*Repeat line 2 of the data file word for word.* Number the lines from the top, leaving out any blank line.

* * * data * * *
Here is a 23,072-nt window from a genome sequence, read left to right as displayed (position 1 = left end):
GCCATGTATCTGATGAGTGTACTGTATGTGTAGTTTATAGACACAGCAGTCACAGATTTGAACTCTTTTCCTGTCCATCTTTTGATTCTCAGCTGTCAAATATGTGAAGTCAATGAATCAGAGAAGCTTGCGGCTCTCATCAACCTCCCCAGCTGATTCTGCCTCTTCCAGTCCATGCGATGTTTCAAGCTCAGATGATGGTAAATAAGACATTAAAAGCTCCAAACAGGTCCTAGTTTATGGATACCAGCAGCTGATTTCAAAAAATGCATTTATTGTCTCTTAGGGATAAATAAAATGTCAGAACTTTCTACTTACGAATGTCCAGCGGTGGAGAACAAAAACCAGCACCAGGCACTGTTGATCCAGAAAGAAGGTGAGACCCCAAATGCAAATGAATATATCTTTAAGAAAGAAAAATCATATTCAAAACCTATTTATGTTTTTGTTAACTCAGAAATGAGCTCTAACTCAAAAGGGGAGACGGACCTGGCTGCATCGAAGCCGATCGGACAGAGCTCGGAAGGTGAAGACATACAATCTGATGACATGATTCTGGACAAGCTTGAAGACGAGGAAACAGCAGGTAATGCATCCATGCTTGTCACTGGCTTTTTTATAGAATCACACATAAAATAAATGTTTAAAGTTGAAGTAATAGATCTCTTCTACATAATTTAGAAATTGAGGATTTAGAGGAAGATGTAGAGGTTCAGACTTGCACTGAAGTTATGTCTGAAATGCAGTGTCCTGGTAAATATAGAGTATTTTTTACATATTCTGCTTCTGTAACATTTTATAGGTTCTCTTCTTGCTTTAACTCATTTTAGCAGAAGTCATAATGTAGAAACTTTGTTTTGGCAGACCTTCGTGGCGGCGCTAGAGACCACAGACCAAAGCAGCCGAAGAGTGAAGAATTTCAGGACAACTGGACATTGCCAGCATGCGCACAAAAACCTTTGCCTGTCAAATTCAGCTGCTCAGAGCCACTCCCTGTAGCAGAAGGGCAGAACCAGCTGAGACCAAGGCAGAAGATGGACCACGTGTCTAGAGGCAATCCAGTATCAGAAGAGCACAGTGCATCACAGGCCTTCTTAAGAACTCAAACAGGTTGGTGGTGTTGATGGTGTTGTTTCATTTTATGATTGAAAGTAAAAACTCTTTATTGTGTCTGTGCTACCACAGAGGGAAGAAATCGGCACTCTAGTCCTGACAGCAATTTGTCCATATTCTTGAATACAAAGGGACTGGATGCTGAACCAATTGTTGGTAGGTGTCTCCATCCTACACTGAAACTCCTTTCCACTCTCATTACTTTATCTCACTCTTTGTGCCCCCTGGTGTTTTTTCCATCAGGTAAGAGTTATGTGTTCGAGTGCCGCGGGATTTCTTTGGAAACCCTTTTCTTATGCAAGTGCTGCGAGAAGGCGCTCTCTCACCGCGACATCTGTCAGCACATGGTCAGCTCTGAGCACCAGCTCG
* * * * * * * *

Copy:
GCCATGTATCTGATGAGTGTACTGTATGTGTAGTTTATAGACACAGCAGTCACAGATTTGAACTCTTTTCCTGTCCATCTTTTGATTCTCAGCTGTCAAATATGTGAAGTCAATGAATCAGAGAAGCTTGCGGCTCTCATCAACCTCCCCAGCTGATTCTGCCTCTTCCAGTCCATGCGATGTTTCAAGCTCAGATGATGGTAAATAAGACATTAAAAGCTCCAAACAGGTCCTAGTTTATGGATACCAGCAGCTGATTTCAAAAAATGCATTTATTGTCTCTTAGGGATAAATAAAATGTCAGAACTTTCTACTTACGAATGTCCAGCGGTGGAGAACAAAAACCAGCACCAGGCACTGTTGATCCAGAAAGAAGGTGAGACCCCAAATGCAAATGAATATATCTTTAAGAAAGAAAAATCATATTCAAAACCTATTTATGTTTTTGTTAACTCAGAAATGAGCTCTAACTCAAAAGGGGAGACGGACCTGGCTGCATCGAAGCCGATCGGACAGAGCTCGGAAGGTGAAGACATACAATCTGATGACATGATTCTGGACAAGCTTGAAGACGAGGAAACAGCAGGTAATGCATCCATGCTTGTCACTGGCTTTTTTATAGAATCACACATAAAATAAATGTTTAAAGTTGAAGTAATAGATCTCTTCTACATAATTTAGAAATTGAGGATTTAGAGGAAGATGTAGAGGTTCAGACTTGCACTGAAGTTATGTCTGAAATGCAGTGTCCTGGTAAATATAGAGTATTTTTTACATATTCTGCTTCTGTAACATTTTATAGGTTCTCTTCTTGCTTTAACTCATTTTAGCAGAAGTCATAATGTAGAAACTTTGTTTTGGCAGACCTTCGTGGCGGCGCTAGAGACCACAGACCAAAGCAGCCGAAGAGTGAAGAATTTCAGGACAACTGGACATTGCCAGCATGCGCACAAAAACCTTTGCCTGTCAAATTCAGCTGCTCAGAGCCACTCCCTGTAGCAGAAGGGCAGAACCAGCTGAGACCAAGGCAGAAGATGGACCACGTGTCTAGAGGCAATCCAGTATCAGAAGAGCACAGTGCATCACAGGCCTTCTTAAGAACTCAAACAGGTTGGTGGTGTTGATGGTGTTGTTTCATTTTATGATTGAAAGTAAAAACTCTTTATTGTGTCTGTGCTACCACAGAGGGAAGAAATCGGCACTCTAGTCCTGACAGCAATTTGTCCATATTCTTGAATACAAAGGGACTGGATGCTGAACCAATTGTTGGTAGGTGTCTCCATCCTACACTGAAACTCCTTTCCACTCTCATTACTTTATCTCACTCTTTGTGCCCCCTGGTGTTTTTTCCATCAGGTAAGAGTTATGTGTTCGAGTGCCGCGGGATTTCTTTGGAAACCCTTTTCTTATGCAAGTGCTGCGAGAAGGCGCTCTCTCACCGCGACATCTGTCAGCACATGGTCAGCTCTGAGCACCAGCTCG